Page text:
Now that we know that children’s lack of play has a negative effect on them, we should do what we can to change it. However, there has been a push to bring academics into early childhood programs. Parents and some teachers want children doing worksheets as young as possible because they think it’ll make them smarter. The problem is that many children aren’t ready. If children are pushed to learn things that are too difficult for them, their performance in school will suffer. They will become frustrated because they can’t do an activity and they may feel like their stupid or a failure if it keeps happening which could make some children give up on school altogether. Some kids just say they understand some things to get by, but they really don’t. This is why play is so important. The concepts that children learn during play support academic learning. During play, children learn to problem solve which they need for later learning. For example, a kid could be building with blocks and it starts to fall over, they need to figure out how to keep it standing. Another example is if two children want to be the mom in a game of house, they have to find a solution together. This also improves social skills as children learn how to take turns and play cooperatively.
Children can use play to develop beginning reading skills. They may practice writing pretend shopping lists, making tickets or play money. Even if the writing isn’t clear, it may resemble letters and it’s a way for children to practice using a pencil. Books are also a good way to expand play. They can take things they see in books and add them to their play themes. Many children I’ve worked with pretend reading to dolls or stuffed animals which of course expands on literacy skills. Every time a child looks at a book, they are getting used to the way people read even if they can’t read the words. They are noticing the pictures, how the words go from left to right and how the pages go from top to bottom. These are all things that children need to understand before they will be able to read.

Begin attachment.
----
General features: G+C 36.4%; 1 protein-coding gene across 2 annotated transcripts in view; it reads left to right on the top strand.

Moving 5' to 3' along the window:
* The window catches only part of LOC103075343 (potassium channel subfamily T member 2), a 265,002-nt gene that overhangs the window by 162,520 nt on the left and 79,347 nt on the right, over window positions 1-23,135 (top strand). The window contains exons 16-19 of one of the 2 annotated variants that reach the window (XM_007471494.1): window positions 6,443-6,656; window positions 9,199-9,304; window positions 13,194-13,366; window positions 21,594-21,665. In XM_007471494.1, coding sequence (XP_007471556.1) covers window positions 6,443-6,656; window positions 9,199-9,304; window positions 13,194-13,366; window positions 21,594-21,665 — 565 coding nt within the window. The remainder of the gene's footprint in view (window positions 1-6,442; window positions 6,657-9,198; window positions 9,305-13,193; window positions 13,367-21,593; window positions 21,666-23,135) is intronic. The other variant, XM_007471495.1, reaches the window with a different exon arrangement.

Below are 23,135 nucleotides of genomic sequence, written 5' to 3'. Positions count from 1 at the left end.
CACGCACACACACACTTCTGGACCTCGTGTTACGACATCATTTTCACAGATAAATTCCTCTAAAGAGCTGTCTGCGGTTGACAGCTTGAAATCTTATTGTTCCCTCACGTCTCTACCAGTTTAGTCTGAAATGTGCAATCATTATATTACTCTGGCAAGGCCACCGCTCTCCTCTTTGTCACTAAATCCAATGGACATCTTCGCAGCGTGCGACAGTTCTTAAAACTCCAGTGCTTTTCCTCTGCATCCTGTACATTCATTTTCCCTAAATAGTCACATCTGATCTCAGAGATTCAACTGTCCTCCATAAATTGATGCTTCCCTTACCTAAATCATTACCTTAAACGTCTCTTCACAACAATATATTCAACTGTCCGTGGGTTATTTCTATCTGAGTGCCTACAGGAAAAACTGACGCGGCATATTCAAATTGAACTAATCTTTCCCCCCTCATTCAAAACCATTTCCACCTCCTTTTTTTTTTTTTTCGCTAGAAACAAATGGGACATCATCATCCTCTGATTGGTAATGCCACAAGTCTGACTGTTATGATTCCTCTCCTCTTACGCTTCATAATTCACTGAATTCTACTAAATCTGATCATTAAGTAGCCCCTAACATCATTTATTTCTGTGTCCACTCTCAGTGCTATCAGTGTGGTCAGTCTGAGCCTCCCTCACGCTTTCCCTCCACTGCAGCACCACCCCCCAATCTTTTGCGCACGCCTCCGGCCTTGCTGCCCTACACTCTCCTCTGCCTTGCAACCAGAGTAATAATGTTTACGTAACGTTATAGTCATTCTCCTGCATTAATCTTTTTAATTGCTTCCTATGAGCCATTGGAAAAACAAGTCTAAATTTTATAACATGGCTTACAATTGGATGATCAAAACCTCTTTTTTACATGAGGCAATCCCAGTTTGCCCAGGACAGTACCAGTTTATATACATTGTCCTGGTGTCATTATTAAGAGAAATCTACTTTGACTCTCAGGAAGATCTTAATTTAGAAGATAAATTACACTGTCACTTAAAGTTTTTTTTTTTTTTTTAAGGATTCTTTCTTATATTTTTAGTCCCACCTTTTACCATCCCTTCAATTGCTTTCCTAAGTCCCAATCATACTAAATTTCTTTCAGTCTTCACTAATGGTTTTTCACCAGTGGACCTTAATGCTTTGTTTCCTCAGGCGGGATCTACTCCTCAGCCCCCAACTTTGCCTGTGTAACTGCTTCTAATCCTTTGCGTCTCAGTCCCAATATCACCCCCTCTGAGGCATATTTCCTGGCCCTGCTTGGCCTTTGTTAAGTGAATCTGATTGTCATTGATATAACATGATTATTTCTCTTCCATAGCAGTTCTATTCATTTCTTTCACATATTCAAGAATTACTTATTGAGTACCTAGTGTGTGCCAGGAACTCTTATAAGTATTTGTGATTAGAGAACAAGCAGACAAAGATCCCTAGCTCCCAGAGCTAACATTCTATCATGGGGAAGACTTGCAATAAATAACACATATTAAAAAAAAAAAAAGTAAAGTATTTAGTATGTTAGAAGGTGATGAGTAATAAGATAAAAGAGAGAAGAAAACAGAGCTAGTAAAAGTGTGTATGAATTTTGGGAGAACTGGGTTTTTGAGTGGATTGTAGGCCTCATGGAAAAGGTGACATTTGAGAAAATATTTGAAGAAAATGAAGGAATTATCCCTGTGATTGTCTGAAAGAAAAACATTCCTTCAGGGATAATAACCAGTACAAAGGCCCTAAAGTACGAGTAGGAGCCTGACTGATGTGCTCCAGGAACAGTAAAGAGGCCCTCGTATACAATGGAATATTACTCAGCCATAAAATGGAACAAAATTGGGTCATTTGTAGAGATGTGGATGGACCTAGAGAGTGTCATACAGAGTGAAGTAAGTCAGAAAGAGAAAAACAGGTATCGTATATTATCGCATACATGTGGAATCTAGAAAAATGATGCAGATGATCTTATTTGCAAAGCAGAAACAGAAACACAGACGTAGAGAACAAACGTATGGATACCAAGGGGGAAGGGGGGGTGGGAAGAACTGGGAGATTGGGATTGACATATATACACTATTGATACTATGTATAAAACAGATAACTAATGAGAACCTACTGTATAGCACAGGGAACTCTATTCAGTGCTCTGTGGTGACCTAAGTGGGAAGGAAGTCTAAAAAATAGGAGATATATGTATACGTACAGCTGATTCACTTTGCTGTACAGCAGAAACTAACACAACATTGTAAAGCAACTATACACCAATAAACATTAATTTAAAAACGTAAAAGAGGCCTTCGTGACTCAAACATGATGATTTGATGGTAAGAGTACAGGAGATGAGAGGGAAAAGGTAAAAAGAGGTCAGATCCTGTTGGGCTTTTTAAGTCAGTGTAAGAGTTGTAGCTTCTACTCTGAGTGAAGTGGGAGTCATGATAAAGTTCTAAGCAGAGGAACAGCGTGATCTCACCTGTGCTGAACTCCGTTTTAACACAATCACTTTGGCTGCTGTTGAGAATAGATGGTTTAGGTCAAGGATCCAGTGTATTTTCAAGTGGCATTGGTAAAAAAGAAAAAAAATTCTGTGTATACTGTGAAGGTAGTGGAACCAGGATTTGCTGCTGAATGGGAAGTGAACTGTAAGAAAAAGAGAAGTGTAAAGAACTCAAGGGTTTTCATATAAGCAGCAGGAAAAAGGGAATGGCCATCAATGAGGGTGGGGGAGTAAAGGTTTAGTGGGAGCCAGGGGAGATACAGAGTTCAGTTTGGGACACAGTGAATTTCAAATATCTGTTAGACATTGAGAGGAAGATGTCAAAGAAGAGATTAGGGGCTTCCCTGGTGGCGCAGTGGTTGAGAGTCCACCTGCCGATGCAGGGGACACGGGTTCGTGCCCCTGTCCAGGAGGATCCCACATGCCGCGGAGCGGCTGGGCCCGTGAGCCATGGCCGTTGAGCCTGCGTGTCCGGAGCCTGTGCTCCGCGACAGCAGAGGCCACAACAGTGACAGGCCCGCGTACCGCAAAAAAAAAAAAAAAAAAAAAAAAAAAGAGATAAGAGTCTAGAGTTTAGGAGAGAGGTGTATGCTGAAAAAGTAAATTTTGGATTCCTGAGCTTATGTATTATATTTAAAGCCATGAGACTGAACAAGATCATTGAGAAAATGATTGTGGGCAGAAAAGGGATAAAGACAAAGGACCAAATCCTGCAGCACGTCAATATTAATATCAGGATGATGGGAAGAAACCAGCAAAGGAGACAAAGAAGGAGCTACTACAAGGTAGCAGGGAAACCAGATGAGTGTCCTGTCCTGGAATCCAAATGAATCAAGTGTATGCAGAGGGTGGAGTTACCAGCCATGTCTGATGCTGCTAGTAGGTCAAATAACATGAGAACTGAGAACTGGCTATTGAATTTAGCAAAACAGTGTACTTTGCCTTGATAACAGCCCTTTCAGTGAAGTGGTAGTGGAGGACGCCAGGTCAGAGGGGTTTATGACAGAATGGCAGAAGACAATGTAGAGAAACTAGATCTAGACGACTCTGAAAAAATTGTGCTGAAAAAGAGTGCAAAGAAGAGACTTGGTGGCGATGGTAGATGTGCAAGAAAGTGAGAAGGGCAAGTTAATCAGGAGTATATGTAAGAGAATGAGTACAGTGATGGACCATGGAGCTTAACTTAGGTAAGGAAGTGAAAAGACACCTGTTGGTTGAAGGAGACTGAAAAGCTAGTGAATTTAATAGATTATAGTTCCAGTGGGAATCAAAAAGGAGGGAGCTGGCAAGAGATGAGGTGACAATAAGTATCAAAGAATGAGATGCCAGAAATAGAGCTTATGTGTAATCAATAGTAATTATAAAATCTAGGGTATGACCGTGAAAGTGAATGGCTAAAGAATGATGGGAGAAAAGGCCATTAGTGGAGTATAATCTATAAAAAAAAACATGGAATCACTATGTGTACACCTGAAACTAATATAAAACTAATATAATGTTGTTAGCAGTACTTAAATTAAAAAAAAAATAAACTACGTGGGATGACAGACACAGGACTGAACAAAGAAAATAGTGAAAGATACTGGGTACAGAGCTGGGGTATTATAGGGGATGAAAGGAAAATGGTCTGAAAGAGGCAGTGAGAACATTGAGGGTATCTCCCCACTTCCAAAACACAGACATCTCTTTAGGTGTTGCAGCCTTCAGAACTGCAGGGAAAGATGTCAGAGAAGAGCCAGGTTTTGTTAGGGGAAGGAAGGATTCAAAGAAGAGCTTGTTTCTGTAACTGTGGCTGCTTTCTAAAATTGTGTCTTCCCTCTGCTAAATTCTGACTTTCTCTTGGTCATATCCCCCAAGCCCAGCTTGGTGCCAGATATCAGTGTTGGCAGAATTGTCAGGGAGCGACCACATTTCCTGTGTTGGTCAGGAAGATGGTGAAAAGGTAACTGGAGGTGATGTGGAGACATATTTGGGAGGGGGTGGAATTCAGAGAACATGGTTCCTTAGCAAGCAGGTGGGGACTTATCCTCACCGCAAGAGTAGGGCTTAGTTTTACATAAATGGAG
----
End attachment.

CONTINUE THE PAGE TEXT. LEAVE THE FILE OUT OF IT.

Math skills can also be learned through play. Measuring cups and water in a sensory table can be a tool for learning about volume or quantity of water. They are learning that even if you pour water from one cup to another, you’ll still have the same amount. Water play can also be used to learn about science concepts. A simple activity that most kids love is taking different objects and seeing if they float or sink. Using sand is another great way for kids to learn skills in many areas. They can learn about measurement, tracks and prints, texture and fine motor skills by shoveling sand into a bucket. These fine motor skills are the same skills used when writing with a pencil or turning the pages of a book.
There are many advantages and skills that are learned through play including skills from all academic areas. In order for children to do well in school, they need more play in the earliest part of their education. Past generations were able to play a lot more and did just as well or probably better in school. Kids were allowed to be kids and by kindergarten and first grade, children were prepared to learn. Not through doing worksheets or looking at flash cards, but through play. If something wasn’t broken, why try to fix it?
Click here to read the article, Chopsticks and Counting Chips!